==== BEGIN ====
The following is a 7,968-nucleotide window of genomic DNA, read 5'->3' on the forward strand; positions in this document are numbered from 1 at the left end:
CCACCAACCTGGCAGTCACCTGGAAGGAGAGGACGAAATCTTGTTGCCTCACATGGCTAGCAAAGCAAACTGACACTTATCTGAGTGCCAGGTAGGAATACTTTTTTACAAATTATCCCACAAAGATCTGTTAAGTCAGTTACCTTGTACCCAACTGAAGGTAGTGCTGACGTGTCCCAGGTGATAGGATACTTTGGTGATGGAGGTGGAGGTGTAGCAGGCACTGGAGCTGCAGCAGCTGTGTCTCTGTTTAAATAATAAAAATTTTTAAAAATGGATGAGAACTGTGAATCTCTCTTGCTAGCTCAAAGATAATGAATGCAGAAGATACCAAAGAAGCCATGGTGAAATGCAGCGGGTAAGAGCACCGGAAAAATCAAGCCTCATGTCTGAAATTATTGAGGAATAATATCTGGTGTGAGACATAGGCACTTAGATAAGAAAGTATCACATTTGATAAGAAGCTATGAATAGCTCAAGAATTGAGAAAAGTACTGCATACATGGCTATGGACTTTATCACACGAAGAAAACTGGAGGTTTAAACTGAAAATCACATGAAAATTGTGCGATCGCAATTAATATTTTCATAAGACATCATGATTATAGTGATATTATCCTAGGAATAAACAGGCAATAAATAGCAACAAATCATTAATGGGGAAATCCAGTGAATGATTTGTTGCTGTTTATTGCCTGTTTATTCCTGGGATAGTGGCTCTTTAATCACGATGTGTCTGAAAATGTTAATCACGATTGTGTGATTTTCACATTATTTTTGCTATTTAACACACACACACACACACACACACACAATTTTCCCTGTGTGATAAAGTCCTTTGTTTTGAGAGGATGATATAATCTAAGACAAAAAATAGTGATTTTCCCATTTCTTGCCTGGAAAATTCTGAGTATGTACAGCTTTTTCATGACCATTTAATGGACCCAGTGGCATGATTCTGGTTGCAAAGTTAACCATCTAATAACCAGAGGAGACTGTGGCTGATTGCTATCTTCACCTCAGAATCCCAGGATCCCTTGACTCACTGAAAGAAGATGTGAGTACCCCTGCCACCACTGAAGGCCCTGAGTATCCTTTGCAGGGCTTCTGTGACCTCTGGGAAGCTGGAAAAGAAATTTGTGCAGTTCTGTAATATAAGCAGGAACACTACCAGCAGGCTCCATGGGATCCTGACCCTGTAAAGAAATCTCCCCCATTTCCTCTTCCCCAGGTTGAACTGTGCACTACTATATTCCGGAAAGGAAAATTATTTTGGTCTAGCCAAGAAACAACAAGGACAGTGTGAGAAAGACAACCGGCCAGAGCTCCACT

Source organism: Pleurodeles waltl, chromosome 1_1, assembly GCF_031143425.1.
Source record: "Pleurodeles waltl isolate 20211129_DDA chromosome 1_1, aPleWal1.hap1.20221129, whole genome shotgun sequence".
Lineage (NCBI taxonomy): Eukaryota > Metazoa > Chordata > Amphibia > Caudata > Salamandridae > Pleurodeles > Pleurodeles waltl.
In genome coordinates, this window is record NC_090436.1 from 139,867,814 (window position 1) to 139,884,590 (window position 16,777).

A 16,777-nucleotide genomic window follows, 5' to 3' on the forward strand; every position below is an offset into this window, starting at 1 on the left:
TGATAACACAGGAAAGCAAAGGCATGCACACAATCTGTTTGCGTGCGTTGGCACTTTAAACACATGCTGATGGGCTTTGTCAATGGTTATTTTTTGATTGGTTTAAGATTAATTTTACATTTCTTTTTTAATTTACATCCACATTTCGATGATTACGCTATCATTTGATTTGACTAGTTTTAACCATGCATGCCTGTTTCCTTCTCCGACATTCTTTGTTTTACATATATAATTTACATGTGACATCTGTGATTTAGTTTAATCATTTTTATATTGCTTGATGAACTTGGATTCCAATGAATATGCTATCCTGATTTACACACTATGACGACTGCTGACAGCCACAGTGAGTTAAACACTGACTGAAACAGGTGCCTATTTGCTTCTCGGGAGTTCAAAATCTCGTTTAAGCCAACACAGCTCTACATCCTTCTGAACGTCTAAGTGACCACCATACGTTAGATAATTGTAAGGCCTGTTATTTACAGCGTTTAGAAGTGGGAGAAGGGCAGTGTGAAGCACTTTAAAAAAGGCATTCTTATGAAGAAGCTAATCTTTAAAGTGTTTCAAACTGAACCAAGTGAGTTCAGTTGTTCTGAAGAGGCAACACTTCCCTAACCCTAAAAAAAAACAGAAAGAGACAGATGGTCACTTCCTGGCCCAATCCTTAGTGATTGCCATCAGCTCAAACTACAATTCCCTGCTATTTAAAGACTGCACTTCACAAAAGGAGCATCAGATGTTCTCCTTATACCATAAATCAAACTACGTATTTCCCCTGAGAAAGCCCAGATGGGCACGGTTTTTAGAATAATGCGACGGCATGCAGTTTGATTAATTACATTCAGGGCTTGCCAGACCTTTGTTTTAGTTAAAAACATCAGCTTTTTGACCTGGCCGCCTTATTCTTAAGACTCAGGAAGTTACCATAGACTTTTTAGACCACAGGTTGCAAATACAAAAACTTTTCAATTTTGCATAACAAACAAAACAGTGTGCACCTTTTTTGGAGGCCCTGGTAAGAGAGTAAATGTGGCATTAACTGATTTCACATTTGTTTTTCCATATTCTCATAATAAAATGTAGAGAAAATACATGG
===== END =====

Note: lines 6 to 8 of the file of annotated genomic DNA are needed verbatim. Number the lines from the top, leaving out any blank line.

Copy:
In genome coordinates, this window is record NC_090436.1 from 139,867,814 (window position 1) to 139,884,590 (window position 16,777).

A 16,777-nucleotide genomic window follows, 5' to 3' on the forward strand; every position below is an offset into this window, starting at 1 on the left:
TGATAACACAGGAAAGCAAAGGCATGCACACAATCTGTTTGCGTGCGTTGGCACTTTAAACACATGCTGATGGGCTTTGTCAATGGTTATTTTTTGATTGGTTTAAGATTAATTTTACATTTCTTTTTTAATTTACATCCACATTTCGATGATTACGCTATCATTTGATTTGACTAGTTTTAACCATGCATGCCTGTTTCCTTCTCCGACATTCTTTGTTTTACATATATAATTTACATGTGACATCTGTGATTTAGTTTAATCATTTTTATATTGCTTGATGAACTTGGATTCCAATGAATATGCTATCCTGATTTACACACTATGACGACTGCTGACAGCCACAGTGAGTTAAACACTGACTGAAACAGGTGCCTATTTGCTTCTCGGGAGTTCAAAATCTCGTTTAAGCCAACACAGCTCTACATCCTTCTGAACGTCTAAGTGACCACCATACGTTAGATAATTGTAAGGCCTGTTATTTACAGCGTTTAGAAGTGGGAGAAGGGCAGTGTGAAGCACTTTAAAAAAGGCATTCTTATGAAGAAGCTAATCTTTAAAGTGTTTCAAACTGAACCAAGTGAGTTCAGTTGTTCTGAAGAGGCAACACTTCCCTAACCCTAAAAAAAAACAGAAAGAGACAGATGGTCACTTCCTGGCCCAATCCTTAGTGATTGCCATCAGCTCAAACTACAATTCCCTGCTATTTAAAGACTGCACTTCACAAAAGGAGCATCAGATGTTCTCCTTATACCATAAATCAAACTACGTATTTCCCCTGAGAAAGCCCAGATGGGCACGGTTTTTAGAATAATGCGACGGCATGCAGTTTGATTAATTACATTCAGGGCTTGCCAGACCTTTGTTTTAGTTAAAAACATCAGCTTTTTGACCTGGCCGCCTTATTCTTAAGACTCAGGAAGTTACCATAGACTTTTTAGACCACAGGTTGCAAATACAAAAACTTTTCAATTTTGCATAACAAACAAAACAGTGTGCACCTTTTTTGGAGGCCCTGGTAAGAGAGTAAATGTGGCATTAACTGATTTCACATTTGTTTTTCCATATTCTCATAATAAAATGTAGAGAAAATACATGG